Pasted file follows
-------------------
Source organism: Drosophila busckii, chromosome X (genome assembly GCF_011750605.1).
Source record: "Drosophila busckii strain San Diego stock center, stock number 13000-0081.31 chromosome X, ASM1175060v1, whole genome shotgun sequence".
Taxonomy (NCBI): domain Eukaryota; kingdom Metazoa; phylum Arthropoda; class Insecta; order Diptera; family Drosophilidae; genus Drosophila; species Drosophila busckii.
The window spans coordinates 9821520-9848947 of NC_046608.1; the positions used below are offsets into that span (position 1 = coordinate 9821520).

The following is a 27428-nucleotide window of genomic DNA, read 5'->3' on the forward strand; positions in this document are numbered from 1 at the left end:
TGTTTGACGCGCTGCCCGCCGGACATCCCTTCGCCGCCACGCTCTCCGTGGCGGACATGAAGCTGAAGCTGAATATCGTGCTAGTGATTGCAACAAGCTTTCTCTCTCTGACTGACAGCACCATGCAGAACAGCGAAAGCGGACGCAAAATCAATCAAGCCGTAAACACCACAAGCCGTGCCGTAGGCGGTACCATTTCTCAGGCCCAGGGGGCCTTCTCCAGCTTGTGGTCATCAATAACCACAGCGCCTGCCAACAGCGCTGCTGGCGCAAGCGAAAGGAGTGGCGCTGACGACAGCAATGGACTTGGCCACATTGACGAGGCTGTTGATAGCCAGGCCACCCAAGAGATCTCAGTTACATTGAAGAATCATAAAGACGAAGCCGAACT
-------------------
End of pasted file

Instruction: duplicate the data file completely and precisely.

Source organism: Drosophila busckii, chromosome X (genome assembly GCF_011750605.1).
Source record: "Drosophila busckii strain San Diego stock center, stock number 13000-0081.31 chromosome X, ASM1175060v1, whole genome shotgun sequence".
Taxonomy (NCBI): domain Eukaryota; kingdom Metazoa; phylum Arthropoda; class Insecta; order Diptera; family Drosophilidae; genus Drosophila; species Drosophila busckii.
The window spans coordinates 9821520-9848947 of NC_046608.1; the positions used below are offsets into that span (position 1 = coordinate 9821520).

The following is a 27428-nucleotide window of genomic DNA, read 5'->3' on the forward strand; positions in this document are numbered from 1 at the left end:
TGTTTGACGCGCTGCCCGCCGGACATCCCTTCGCCGCCACGCTCTCCGTGGCGGACATGAAGCTGAAGCTGAATATCGTGCTAGTGATTGCAACAAGCTTTCTCTCTCTGACTGACAGCACCATGCAGAACAGCGAAAGCGGACGCAAAATCAATCAAGCCGTAAACACCACAAGCCGTGCCGTAGGCGGTACCATTTCTCAGGCCCAGGGGGCCTTCTCCAGCTTGTGGTCATCAATAACCACAGCGCCTGCCAACAGCGCTGCTGGCGCAAGCGAAAGGAGTGGCGCTGACGACAGCAATGGACTTGGCCACATTGACGAGGCTGTTGATAGCCAGGCCACCCAAGAGATCTCAGTTACATTGAAGAATCATAAAGACGAAGCCGAACT